Field independence (FI) has been found to correlate with a wide range of cognitive processes requiring cognitive restructuring. Cognitive restructuring, that is going beyond the information given by the setting, is pivotal in creating stable mental representations of the environment, the so-called “cognitive maps,” and it affects visuo-spatial abilities underpinning environmental navigation. Here we evaluated whether FI, by fostering cognitive restructuring of environmental cues on the basis of an internal frame of reference, affects the learning and retrieval of a novel environment. Fifty-four participants were submitted to the Embedded Figure Test (EFT) for assessing their Cognitive Style (CS) and to the Perspective Taking/Spatial Orientation Test (PTSOT) and the Santa Barbara Sense of Direction Scale (SBSOD) for assessing their spatial perspective taking and orientation skills. They were also required to learn a path in a novel, real environment (route learning, RL), to recognize landmarks of this path among distracters (landmark recognition, LR), to order them (landmark ordering, LO) and to draw the learned path on a map (map drawing, MD). Retrieval tasks were performed both immediately after learning (immediate-retrieval) and the day after (24 h-retrieval). Performances on EFT significantly correlated with the time needed to learn the path, with MD (both in the immediate- and in the 24 h- retrievals), results on LR (in 24-retrieval) and performances on PTSOT. Interestingly, we found that gender interacted with CS on RL (time of learning) and MD. Females performed significantly worse than males only if they were classified as FD, but did not differ from males if they were classified as FI. These results suggest that CS affects learning and retrieval of navigational environment, especially when a map-like representation is required. We propose that CS may be pivotal in forming the cognitive map of the environment, likely due to the higher ability of FI individuals in restructuring environmental cues in a global and flexible long-term representation of the environment.

Effect of cognitive style on learning and retrieval of navigational environments

PICCARDI, LAURA;
2017-01-01

Abstract

Field independence (FI) has been found to correlate with a wide range of cognitive processes requiring cognitive restructuring. Cognitive restructuring, that is going beyond the information given by the setting, is pivotal in creating stable mental representations of the environment, the so-called “cognitive maps,” and it affects visuo-spatial abilities underpinning environmental navigation. Here we evaluated whether FI, by fostering cognitive restructuring of environmental cues on the basis of an internal frame of reference, affects the learning and retrieval of a novel environment. Fifty-four participants were submitted to the Embedded Figure Test (EFT) for assessing their Cognitive Style (CS) and to the Perspective Taking/Spatial Orientation Test (PTSOT) and the Santa Barbara Sense of Direction Scale (SBSOD) for assessing their spatial perspective taking and orientation skills. They were also required to learn a path in a novel, real environment (route learning, RL), to recognize landmarks of this path among distracters (landmark recognition, LR), to order them (landmark ordering, LO) and to draw the learned path on a map (map drawing, MD). Retrieval tasks were performed both immediately after learning (immediate-retrieval) and the day after (24 h-retrieval). Performances on EFT significantly correlated with the time needed to learn the path, with MD (both in the immediate- and in the 24 h- retrievals), results on LR (in 24-retrieval) and performances on PTSOT. Interestingly, we found that gender interacted with CS on RL (time of learning) and MD. Females performed significantly worse than males only if they were classified as FD, but did not differ from males if they were classified as FI. These results suggest that CS affects learning and retrieval of navigational environment, especially when a map-like representation is required. We propose that CS may be pivotal in forming the cognitive map of the environment, likely due to the higher ability of FI individuals in restructuring environmental cues in a global and flexible long-term representation of the environment.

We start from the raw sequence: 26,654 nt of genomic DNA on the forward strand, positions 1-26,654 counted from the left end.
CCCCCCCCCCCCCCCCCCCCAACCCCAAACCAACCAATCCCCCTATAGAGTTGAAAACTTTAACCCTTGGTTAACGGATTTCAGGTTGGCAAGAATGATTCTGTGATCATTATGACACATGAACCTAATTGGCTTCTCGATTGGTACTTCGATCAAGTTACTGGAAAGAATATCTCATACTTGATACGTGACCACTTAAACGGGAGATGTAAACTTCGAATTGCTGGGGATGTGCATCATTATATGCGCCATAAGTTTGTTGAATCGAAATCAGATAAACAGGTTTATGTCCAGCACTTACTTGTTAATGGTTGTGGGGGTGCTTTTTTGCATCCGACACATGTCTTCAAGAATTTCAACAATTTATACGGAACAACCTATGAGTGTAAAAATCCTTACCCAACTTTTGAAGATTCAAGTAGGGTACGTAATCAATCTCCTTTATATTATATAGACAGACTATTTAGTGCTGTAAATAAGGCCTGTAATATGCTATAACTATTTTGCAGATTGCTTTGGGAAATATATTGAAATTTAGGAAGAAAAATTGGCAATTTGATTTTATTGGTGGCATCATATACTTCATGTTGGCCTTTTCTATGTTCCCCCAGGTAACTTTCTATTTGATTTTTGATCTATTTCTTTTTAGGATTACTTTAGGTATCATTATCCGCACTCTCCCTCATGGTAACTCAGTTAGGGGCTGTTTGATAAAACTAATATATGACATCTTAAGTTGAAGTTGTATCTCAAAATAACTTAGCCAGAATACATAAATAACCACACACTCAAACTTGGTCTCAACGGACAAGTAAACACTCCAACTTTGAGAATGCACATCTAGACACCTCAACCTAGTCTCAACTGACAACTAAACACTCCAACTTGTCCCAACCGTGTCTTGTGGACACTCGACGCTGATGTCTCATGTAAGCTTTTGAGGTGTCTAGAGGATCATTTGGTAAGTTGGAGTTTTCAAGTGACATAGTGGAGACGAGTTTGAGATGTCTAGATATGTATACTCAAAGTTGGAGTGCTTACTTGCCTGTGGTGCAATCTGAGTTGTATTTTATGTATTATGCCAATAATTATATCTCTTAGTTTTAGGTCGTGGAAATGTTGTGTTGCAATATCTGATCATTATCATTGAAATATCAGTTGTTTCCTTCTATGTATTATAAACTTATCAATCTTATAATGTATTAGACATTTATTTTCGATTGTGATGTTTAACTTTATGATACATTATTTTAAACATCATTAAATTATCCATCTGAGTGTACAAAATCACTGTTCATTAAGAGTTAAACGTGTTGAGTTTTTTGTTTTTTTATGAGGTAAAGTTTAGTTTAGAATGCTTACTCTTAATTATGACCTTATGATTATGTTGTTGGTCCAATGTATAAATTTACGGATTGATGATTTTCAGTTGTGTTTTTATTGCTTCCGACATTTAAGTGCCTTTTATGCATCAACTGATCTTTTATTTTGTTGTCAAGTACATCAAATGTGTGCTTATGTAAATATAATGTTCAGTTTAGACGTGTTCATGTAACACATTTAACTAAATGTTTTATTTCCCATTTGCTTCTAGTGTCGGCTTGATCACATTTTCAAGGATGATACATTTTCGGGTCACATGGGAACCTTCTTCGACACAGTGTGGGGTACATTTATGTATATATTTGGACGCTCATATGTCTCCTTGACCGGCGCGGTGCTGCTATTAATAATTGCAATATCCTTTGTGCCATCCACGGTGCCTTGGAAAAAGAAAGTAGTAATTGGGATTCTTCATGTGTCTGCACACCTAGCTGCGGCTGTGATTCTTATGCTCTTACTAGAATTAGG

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Utilizza questo identificativo per citare o creare un link a questo documento: https://hdl.handle.net/11697/115076
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